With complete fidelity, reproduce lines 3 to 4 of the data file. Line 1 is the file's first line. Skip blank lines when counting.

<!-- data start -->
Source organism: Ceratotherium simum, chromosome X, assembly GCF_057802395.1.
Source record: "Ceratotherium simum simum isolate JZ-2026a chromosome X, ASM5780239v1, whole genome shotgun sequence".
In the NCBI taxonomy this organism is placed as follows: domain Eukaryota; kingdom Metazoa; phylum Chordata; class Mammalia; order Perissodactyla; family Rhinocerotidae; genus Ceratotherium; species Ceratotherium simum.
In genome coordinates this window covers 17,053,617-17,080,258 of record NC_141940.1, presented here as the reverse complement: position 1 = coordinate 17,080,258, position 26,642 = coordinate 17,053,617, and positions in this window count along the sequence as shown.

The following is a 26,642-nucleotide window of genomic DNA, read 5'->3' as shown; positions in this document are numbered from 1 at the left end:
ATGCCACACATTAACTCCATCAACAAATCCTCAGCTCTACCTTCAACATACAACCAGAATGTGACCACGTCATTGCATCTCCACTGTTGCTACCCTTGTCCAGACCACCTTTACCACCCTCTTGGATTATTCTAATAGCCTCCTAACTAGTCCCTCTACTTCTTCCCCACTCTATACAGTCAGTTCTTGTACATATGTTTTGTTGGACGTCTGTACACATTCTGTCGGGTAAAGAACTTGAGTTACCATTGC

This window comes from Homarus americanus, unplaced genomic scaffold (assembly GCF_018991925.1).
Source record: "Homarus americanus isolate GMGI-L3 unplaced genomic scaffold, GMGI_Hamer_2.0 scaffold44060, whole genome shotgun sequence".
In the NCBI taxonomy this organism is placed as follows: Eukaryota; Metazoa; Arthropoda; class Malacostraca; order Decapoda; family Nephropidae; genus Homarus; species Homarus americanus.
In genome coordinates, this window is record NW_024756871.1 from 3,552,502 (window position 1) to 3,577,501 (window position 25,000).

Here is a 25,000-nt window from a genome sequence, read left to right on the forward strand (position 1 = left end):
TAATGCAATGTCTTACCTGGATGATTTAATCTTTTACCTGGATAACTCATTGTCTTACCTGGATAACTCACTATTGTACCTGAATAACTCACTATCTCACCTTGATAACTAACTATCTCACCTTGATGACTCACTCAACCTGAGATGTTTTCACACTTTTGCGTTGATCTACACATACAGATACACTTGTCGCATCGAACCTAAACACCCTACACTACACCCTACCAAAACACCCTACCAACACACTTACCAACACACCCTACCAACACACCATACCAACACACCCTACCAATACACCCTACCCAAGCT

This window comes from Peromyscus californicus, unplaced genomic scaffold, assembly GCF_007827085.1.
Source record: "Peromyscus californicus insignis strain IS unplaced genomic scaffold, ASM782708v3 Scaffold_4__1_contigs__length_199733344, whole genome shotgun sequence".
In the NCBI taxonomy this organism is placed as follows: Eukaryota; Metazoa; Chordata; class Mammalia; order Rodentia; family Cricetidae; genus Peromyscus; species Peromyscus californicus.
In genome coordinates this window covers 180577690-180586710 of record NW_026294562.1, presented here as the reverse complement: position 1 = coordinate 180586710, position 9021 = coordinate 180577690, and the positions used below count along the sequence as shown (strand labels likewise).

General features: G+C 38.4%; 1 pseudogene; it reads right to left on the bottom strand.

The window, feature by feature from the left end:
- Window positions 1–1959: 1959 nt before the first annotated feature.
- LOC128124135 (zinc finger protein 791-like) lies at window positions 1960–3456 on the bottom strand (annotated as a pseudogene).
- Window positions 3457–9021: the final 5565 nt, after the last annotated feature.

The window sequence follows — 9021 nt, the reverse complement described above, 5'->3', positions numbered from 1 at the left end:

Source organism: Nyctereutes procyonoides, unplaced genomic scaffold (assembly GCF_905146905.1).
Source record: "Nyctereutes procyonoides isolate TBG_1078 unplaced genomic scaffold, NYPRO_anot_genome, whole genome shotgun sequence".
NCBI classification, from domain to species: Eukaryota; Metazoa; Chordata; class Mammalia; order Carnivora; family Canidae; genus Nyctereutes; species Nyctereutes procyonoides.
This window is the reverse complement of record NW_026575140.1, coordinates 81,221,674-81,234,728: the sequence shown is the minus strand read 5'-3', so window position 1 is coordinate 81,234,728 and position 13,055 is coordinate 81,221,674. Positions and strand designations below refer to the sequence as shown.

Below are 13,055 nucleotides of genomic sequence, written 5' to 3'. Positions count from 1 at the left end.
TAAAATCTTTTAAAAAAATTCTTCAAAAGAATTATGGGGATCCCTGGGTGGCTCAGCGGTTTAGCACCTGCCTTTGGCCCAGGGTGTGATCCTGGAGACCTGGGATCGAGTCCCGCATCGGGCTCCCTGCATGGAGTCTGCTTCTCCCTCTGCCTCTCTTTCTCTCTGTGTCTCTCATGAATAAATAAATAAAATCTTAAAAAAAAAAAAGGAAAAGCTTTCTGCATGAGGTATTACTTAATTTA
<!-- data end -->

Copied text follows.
In the NCBI taxonomy this organism is placed as follows: domain Eukaryota; kingdom Metazoa; phylum Chordata; class Mammalia; order Perissodactyla; family Rhinocerotidae; genus Ceratotherium; species Ceratotherium simum.
In genome coordinates this window covers 17,053,617-17,080,258 of record NC_141940.1, presented here as the reverse complement: position 1 = coordinate 17,080,258, position 26,642 = coordinate 17,053,617, and positions in this window count along the sequence as shown.